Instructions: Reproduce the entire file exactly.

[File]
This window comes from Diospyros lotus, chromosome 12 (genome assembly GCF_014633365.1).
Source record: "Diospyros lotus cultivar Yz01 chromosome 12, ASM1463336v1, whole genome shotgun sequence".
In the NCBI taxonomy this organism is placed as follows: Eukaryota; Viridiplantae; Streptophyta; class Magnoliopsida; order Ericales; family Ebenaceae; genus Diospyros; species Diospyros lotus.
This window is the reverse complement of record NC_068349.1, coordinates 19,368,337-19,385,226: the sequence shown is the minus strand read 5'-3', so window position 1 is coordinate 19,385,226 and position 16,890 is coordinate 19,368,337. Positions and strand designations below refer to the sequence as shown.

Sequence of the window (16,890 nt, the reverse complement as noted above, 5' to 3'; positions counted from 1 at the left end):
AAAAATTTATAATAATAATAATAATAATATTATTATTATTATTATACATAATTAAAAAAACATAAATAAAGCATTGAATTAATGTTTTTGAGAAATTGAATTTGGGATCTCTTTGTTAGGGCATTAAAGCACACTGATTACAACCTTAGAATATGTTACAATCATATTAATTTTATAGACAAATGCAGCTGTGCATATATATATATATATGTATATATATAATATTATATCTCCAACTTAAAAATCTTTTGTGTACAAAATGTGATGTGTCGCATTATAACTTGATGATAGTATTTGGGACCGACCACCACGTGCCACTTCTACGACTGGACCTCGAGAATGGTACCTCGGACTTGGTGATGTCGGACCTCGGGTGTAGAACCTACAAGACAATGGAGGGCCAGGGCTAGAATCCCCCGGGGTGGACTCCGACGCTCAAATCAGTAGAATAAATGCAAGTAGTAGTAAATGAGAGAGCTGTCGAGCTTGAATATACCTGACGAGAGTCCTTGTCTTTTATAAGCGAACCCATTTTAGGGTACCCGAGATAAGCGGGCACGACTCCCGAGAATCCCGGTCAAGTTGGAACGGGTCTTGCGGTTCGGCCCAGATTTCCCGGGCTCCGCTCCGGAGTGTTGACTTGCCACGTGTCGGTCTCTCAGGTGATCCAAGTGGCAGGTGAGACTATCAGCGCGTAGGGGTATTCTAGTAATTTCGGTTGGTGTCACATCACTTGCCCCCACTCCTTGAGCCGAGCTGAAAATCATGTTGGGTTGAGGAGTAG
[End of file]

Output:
This window comes from Diospyros lotus, chromosome 12 (genome assembly GCF_014633365.1).
Source record: "Diospyros lotus cultivar Yz01 chromosome 12, ASM1463336v1, whole genome shotgun sequence".
In the NCBI taxonomy this organism is placed as follows: Eukaryota; Viridiplantae; Streptophyta; class Magnoliopsida; order Ericales; family Ebenaceae; genus Diospyros; species Diospyros lotus.
This window is the reverse complement of record NC_068349.1, coordinates 19,368,337-19,385,226: the sequence shown is the minus strand read 5'-3', so window position 1 is coordinate 19,385,226 and position 16,890 is coordinate 19,368,337. Positions and strand designations below refer to the sequence as shown.

Sequence of the window (16,890 nt, the reverse complement as noted above, 5' to 3'; positions counted from 1 at the left end):
AAAAATTTATAATAATAATAATAATAATATTATTATTATTATTATACATAATTAAAAAAACATAAATAAAGCATTGAATTAATGTTTTTGAGAAATTGAATTTGGGATCTCTTTGTTAGGGCATTAAAGCACACTGATTACAACCTTAGAATATGTTACAATCATATTAATTTTATAGACAAATGCAGCTGTGCATATATATATATATATGTATATATATAATATTATATCTCCAACTTAAAAATCTTTTGTGTACAAAATGTGATGTGTCGCATTATAACTTGATGATAGTATTTGGGACCGACCACCACGTGCCACTTCTACGACTGGACCTCGAGAATGGTACCTCGGACTTGGTGATGTCGGACCTCGGGTGTAGAACCTACAAGACAATGGAGGGCCAGGGCTAGAATCCCCCGGGGTGGACTCCGACGCTCAAATCAGTAGAATAAATGCAAGTAGTAGTAAATGAGAGAGCTGTCGAGCTTGAATATACCTGACGAGAGTCCTTGTCTTTTATAAGCGAACCCATTTTAGGGTACCCGAGATAAGCGGGCACGACTCCCGAGAATCCCGGTCAAGTTGGAACGGGTCTTGCGGTTCGGCCCAGATTTCCCGGGCTCCGCTCCGGAGTGTTGACTTGCCACGTGTCGGTCTCTCAGGTGATCCAAGTGGCAGGTGAGACTATCAGCGCGTAGGGGTATTCTAGTAATTTCGGTTGGTGTCACATCACTTGCCCCCACTCCTTGAGCCGAGCTGAAAATCATGTTGGGTTGAGGAGTAG